Mitochondrial myopathies are a group of diseases and not just one particular disease. However, all these diseases affect only one thing in our body―the mitochondria.
Those who have studied human genetics or similar sciences, know that mitochondria are present in all our nerve cells and deal with the functions of our muscles. These mitochondria are what provide energy to our cells, which in turn help in movement of muscles, etc. If these mitochondrial problems affect only the muscles, the disease is known as a mitochondrial myopathy, where myo stands for muscle and pathos stands for disease. On the other hand, if they affect both, the muscle and the brain, it is called a mitochondrial encephalomyopathy, where encephalo stands for brain.
Group of Mitochondrial Myopathy Diseases
- Kearns-Sayre syndrome (KSS)
- Mitochondrial DNA Depletion Syndrome (MDS)
- Mitochondrial encephalomyopathy, lactic acidosis, and stroke-like episodes (MELAS)
- Mitochondrial Neurogastrointestinal Encephalomyopathy (MNGIE)
- Myoclonus Epilepsy with Ragged Red Fibers (MERRF)
- Progressive External Ophthalmoplegia (PEO)
- Neuropathy, Ataxia, and Retinitis Pigmentosa (NARP)
- Leigh Syndrome
- Pearson Syndrome
What Are The Causes?
All of you know that our body is made up with the help of genes. The type of genes that affect mitochondrial diseases are those that make proteins; these work inside the mitochondria. Mitochondria refers to a lot of energy factories, its singular form is called mitochondrion. Inside each of these mitochondrions, fuel molecules obtained from food are used to manufacture or produce ATP―the energy molecule. This process needs oxygen; there aren’t many proper ways of producing the ATP outside the mitochondrion.
Now what happens is this. Proteins get the fuel molecules―the fats and sugar inside the mitochondrion. Then, they extract energy from the fuel molecules. This extracted energy is in the form of electrons, which we know as charged particles. These charged particles are then used to make ATP. The proteins we talk about here, exist in five groups, called complexes I, II, III, IV, and V. Complexes I-IV are called electron transport chain as they actually manage the electrons through the whole process. Complex V is called the ATP synthase as it actually lets out the ATP.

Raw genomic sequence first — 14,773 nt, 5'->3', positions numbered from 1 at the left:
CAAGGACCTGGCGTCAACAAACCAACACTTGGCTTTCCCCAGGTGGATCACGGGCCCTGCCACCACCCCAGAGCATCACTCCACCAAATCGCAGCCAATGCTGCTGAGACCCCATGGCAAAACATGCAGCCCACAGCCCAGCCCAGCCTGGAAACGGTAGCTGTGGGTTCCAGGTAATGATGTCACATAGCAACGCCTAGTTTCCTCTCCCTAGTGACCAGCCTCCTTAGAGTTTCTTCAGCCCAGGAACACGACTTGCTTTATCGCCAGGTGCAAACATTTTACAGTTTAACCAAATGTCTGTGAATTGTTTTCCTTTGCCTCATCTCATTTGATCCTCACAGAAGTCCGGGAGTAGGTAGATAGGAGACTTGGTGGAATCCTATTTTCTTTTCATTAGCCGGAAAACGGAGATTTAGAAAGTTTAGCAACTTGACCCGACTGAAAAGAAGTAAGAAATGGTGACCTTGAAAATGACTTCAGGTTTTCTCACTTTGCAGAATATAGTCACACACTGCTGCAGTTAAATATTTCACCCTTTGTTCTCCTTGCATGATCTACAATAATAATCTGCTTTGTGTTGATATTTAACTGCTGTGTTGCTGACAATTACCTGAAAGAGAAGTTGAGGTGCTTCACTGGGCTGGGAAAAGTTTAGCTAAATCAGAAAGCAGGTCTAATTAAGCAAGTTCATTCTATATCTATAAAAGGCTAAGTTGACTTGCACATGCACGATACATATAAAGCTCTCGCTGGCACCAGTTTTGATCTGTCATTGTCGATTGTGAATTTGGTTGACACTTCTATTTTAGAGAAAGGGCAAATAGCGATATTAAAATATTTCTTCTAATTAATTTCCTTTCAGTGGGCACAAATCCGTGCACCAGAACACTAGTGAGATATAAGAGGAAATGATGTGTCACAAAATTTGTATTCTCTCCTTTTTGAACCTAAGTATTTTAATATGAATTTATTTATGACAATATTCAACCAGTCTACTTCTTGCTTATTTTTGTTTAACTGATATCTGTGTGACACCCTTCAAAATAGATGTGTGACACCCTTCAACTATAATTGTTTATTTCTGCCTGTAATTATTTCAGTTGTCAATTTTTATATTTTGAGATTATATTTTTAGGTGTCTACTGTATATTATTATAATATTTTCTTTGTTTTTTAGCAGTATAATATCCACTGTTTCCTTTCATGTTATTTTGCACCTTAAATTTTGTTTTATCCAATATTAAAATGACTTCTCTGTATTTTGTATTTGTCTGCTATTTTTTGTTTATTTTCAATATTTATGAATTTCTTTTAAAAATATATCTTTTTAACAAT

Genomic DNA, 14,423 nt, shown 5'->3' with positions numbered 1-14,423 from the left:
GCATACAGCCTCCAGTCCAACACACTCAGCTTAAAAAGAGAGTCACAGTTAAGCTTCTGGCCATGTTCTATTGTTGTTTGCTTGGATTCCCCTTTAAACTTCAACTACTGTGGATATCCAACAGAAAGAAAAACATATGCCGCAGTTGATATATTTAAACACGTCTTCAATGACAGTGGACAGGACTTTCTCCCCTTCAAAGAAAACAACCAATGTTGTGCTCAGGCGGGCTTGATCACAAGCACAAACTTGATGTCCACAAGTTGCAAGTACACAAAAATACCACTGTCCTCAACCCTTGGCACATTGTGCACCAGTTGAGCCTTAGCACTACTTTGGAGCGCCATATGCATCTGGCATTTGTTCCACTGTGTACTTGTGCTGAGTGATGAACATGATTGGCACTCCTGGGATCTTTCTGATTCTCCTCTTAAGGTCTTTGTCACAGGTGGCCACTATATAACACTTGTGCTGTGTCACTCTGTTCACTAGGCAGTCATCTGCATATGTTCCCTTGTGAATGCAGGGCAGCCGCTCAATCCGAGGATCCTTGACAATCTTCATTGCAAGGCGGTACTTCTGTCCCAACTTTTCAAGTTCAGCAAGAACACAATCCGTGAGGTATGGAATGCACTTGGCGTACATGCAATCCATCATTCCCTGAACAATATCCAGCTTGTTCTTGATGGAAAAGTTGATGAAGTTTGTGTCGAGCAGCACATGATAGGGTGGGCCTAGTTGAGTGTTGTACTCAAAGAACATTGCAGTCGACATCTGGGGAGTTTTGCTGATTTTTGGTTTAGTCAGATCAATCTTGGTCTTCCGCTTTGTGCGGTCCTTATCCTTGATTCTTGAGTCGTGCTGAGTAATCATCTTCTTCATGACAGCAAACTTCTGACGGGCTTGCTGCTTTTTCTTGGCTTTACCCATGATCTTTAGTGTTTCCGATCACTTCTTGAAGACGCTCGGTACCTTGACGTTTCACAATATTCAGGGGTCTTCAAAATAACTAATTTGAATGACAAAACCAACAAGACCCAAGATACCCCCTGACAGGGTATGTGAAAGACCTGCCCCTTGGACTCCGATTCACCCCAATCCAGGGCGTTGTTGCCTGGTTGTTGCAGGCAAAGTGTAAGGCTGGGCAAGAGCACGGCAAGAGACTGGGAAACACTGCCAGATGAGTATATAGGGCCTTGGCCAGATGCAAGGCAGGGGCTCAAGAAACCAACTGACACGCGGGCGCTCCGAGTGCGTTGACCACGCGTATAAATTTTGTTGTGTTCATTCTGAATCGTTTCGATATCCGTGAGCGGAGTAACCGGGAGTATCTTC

We have seen the group of mitochondrial diseases. These diseases are differentiated by the type of deficiency in a particular complex. At times, the names are also related to the diseases, e.g.: complex I deficiency. A defected mitochondria does not only not produce the ATP, but also becomes home to a lot of unused oxygen and fuel molecules. This can prove to be dangerous.
What Symptoms Should You Look Out For?
Though fatigue, weakness, and muscle wasting are the most common symptoms, it has been observed that the prominence is more in muscles that control the eye and the eyelid movements. Progressive External Ophthalmoplegia (PEO) stands for the slow paralysis of the eye movements, while the term that is used for upper eyelid drooping is ptosis. One thing we need to realize here is the severity of these symptoms. They vary even in people affected in the same family. Some people might not be able to swallow food (change in diet recommended), while some may find it difficult to move around and might need the help of a wheelchair.
Now let us talk about mitochondrial encephalomyopathy. These symptoms are similar to the ones we read above but have some additions. For example, in this case, we also have the additional symptoms of headaches and migraines. Another common symptom of the mitochondrial encephalomyopathy is hearing impairment. Few of the other symptoms are loss of vision due to shrinking of the optic nerve. This is called optic atrophy. There are some cells that line the eye on its back. Degeneration of these cells or retinopathy as it’s called, can also cause loss of vision.
Are There Any Treatments?
A lot of institutes around the world are researching for the cure of mitochondrial myopathy and encephalomyopathy. Though no cure as such has yet been discovered, we can still look for hope in a way. Prognosis is very difficult, but the symptoms such as ptosis and difficulty in swallowing of food can be cured, as treatments for those are already available. You can shift to an easy-to-swallow food diet, and for ptosis, you can use ‘ptosis crutch’ spectacles.
Since the disease affects the genes, they are hereditary. These diseases, however, are not contagious and do not develop due to a particular lifestyle or habit.